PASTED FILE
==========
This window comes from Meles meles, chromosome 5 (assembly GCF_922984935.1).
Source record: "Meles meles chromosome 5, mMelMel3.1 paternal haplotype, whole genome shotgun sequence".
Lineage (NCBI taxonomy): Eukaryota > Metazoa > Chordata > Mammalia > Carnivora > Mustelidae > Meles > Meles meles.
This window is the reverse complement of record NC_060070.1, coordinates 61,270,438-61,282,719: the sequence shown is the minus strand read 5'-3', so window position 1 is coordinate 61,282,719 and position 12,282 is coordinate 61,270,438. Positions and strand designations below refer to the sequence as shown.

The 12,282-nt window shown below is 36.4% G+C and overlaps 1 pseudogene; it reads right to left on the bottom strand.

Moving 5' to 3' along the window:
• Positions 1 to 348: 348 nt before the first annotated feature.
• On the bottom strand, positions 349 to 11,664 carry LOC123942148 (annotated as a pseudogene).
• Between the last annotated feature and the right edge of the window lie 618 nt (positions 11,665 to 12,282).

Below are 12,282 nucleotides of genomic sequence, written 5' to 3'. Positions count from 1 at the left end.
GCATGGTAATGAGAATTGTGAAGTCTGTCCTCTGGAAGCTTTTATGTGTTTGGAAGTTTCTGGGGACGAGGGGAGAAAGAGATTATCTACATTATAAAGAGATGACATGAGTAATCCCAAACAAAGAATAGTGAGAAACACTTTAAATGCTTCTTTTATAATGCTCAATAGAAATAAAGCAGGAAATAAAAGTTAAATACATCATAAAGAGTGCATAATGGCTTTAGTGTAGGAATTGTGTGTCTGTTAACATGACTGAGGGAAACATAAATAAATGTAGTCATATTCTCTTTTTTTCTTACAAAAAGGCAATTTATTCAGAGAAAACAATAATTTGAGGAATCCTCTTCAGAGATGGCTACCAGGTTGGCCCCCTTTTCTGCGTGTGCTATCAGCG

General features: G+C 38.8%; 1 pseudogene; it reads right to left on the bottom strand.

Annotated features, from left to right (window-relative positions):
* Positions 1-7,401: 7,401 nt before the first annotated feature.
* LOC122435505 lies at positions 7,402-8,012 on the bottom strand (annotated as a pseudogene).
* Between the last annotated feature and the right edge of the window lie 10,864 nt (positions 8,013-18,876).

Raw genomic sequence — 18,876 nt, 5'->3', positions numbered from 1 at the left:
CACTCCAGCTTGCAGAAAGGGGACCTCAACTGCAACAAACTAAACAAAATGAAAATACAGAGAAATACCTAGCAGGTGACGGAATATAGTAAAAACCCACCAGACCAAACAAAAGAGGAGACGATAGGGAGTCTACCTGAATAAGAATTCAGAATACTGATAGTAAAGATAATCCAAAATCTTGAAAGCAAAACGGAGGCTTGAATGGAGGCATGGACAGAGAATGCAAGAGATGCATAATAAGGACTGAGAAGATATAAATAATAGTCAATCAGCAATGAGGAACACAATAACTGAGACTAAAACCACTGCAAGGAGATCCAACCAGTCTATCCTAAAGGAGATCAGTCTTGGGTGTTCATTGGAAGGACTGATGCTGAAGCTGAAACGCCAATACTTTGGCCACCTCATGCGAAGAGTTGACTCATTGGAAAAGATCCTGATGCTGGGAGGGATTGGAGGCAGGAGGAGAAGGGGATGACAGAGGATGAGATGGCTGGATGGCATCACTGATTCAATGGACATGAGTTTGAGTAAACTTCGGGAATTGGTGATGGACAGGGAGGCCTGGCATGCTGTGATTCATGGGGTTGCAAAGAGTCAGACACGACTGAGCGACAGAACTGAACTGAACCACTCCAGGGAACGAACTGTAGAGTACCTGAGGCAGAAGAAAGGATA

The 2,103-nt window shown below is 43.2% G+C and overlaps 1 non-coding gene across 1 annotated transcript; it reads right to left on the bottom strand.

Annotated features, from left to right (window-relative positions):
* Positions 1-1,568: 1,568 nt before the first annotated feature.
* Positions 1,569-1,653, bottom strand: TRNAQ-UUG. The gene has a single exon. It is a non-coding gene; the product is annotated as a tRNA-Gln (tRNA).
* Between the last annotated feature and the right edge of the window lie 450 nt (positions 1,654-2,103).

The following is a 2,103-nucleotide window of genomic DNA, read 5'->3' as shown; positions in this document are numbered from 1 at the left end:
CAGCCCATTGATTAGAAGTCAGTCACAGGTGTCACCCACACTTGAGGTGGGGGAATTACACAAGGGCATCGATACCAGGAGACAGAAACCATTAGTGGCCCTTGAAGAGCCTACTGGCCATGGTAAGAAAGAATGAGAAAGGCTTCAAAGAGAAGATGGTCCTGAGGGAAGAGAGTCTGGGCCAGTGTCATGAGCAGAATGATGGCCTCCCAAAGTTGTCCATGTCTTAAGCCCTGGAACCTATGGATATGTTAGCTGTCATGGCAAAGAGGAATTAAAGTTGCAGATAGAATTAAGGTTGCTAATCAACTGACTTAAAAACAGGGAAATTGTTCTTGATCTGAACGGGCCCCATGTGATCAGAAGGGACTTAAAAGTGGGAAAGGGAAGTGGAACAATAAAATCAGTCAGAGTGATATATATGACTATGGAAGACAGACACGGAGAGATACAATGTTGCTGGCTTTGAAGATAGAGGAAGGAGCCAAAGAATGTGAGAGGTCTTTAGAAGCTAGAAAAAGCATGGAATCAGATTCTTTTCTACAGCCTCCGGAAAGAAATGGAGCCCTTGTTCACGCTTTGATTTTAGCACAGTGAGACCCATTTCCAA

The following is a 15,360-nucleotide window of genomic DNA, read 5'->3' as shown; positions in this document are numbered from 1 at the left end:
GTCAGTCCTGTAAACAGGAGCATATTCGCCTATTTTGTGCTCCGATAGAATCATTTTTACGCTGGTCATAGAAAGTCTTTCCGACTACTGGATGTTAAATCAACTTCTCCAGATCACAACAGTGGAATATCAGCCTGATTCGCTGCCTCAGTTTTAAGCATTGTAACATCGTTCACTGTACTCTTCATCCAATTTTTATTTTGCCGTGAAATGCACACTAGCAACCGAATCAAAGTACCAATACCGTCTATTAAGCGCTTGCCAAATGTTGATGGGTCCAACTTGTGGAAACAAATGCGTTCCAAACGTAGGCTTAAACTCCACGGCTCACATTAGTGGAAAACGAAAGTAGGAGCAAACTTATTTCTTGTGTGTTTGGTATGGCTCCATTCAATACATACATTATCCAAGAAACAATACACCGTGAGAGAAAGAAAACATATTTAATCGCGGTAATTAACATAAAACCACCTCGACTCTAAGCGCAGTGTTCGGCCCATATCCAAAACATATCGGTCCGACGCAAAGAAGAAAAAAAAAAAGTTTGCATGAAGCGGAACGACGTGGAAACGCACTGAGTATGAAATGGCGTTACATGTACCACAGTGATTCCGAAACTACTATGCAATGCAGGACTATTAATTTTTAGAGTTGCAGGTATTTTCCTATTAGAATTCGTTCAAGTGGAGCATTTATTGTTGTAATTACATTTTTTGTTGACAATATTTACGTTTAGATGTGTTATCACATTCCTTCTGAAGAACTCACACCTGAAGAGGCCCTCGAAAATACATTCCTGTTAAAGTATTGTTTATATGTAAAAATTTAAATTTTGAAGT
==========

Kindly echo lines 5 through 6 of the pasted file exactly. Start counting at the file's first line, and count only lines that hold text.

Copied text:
The 12,282-nt window shown below is 36.4% G+C and overlaps 1 pseudogene; it reads right to left on the bottom strand.

Moving 5' to 3' along the window: